Trends shows tiled images for the week's major current events. It can almost be thought of as a lightweight replacement for an app like The Daily or Flipboard. Touching one of its images opens a search page showing news and images about the topic, like MLB Opening Day. Some topics get a slicker treatment rather than just a Bing search results page: touching through an entry about "30 Rock's" Tina Fey labled "Ms. Bossypants" displayed a grid of stories that somewhat resembled the New York Times' Web site layout. After reading a result page, you can swipe left-to-right to get back to the trends page.
Video site Vimeo on Tuesday unveiled its official iPhone app, which will allow users to create and edit videos, watch existing ones, share with friends, and more.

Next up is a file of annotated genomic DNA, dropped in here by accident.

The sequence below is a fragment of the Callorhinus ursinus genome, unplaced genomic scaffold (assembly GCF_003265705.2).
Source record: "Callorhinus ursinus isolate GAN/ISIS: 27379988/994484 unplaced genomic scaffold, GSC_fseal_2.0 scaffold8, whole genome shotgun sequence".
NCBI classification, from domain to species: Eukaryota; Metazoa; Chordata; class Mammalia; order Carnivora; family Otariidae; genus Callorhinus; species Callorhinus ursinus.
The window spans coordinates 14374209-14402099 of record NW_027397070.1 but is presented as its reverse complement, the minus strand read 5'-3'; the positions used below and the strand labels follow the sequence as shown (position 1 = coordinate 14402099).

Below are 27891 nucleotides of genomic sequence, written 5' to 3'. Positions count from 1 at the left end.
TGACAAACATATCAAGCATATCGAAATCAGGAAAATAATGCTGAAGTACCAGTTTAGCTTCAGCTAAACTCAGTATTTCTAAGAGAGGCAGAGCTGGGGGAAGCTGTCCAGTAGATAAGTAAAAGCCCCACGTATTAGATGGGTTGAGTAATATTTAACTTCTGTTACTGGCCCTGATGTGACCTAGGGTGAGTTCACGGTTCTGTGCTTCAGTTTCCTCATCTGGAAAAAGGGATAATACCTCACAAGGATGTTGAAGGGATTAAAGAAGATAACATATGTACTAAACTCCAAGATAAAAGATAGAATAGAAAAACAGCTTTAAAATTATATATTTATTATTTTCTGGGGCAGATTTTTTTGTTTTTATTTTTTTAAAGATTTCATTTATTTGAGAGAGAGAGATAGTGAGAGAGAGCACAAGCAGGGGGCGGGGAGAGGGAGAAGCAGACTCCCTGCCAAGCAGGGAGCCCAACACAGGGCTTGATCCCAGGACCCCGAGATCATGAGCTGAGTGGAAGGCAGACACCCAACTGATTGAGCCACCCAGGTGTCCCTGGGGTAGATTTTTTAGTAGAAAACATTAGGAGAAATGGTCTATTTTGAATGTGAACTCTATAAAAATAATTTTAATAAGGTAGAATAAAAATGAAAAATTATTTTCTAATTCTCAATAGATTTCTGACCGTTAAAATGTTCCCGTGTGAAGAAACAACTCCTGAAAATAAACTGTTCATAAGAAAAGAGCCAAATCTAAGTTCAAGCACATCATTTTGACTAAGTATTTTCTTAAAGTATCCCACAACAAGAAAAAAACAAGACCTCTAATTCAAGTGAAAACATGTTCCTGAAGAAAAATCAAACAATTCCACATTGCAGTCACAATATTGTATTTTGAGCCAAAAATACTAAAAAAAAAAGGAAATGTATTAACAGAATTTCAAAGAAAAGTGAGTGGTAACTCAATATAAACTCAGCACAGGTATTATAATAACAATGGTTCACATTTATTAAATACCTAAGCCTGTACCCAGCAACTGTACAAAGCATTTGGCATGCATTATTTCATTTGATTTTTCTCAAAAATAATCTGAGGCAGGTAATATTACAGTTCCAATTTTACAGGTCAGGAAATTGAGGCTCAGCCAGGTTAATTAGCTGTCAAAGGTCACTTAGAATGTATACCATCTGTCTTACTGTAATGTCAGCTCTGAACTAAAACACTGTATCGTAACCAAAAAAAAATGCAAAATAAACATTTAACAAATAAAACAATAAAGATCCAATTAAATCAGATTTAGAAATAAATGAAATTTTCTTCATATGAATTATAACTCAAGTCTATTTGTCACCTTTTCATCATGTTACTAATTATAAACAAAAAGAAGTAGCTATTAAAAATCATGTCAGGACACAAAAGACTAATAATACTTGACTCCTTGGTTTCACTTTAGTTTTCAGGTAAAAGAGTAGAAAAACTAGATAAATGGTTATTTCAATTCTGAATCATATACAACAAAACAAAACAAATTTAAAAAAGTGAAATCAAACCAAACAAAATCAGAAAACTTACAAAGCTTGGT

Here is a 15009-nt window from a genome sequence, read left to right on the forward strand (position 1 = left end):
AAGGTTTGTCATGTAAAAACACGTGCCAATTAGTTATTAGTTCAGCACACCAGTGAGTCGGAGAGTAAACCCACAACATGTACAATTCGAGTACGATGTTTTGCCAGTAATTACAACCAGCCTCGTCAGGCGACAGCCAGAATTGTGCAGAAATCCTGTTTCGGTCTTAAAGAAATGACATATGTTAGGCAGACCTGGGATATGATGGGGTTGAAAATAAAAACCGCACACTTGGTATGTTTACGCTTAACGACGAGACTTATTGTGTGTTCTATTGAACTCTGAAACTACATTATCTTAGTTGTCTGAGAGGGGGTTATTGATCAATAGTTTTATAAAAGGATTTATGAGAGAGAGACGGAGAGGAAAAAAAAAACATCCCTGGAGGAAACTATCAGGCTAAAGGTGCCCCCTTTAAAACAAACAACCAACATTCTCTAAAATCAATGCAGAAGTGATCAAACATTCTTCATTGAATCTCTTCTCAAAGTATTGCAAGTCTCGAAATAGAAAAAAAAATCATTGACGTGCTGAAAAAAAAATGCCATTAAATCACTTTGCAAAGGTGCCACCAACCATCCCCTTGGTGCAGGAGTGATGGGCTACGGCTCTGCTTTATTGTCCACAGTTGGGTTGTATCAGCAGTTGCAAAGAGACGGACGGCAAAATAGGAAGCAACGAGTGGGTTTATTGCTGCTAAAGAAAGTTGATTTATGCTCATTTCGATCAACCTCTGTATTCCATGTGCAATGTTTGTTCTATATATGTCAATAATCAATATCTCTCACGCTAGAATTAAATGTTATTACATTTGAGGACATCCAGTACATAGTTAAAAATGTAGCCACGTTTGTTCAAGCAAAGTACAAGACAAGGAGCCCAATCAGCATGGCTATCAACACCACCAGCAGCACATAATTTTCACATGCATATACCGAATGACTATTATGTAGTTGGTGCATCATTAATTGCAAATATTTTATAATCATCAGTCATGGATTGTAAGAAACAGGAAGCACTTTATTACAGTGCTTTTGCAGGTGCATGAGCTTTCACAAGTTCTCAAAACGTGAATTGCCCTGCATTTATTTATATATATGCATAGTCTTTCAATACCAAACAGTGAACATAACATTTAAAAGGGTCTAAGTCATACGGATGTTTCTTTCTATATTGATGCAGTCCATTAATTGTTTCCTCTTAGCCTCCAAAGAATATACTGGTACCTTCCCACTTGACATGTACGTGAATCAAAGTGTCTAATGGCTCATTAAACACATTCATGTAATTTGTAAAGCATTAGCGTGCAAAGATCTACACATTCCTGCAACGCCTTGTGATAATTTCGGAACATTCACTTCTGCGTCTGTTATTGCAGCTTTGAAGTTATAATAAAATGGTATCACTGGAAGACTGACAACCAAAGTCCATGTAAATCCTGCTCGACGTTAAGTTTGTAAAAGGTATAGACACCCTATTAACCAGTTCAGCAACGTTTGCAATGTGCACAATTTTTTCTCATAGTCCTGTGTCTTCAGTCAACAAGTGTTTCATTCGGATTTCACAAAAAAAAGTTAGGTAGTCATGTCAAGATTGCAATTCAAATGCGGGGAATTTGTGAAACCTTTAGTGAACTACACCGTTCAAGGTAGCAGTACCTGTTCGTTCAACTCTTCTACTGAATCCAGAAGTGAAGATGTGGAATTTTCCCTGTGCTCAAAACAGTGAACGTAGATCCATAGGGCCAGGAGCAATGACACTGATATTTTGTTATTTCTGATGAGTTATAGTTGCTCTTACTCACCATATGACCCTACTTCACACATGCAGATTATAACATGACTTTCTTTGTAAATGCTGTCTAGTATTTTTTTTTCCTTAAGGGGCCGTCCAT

"We've packed all the best parts of Vimeo into one app! Now you can upload, edit, manage and watch your videos right from your iPhone," Vimeo said. "Need some inspiration? Watch great videos based on your personal preferences or our curated channels."
The app's video editor allows users to: capture video with focus control and grid alignment; combine, edit, and trim videos; add transitions, titles, and effects; add music and recordings; control volume levels; and save videos to camera roll or upload directly to Vimeo.
Footage can be uploaded to Vimeo in standard or high-definition, and the app allows users to pause uploads, replace videos, and edit details.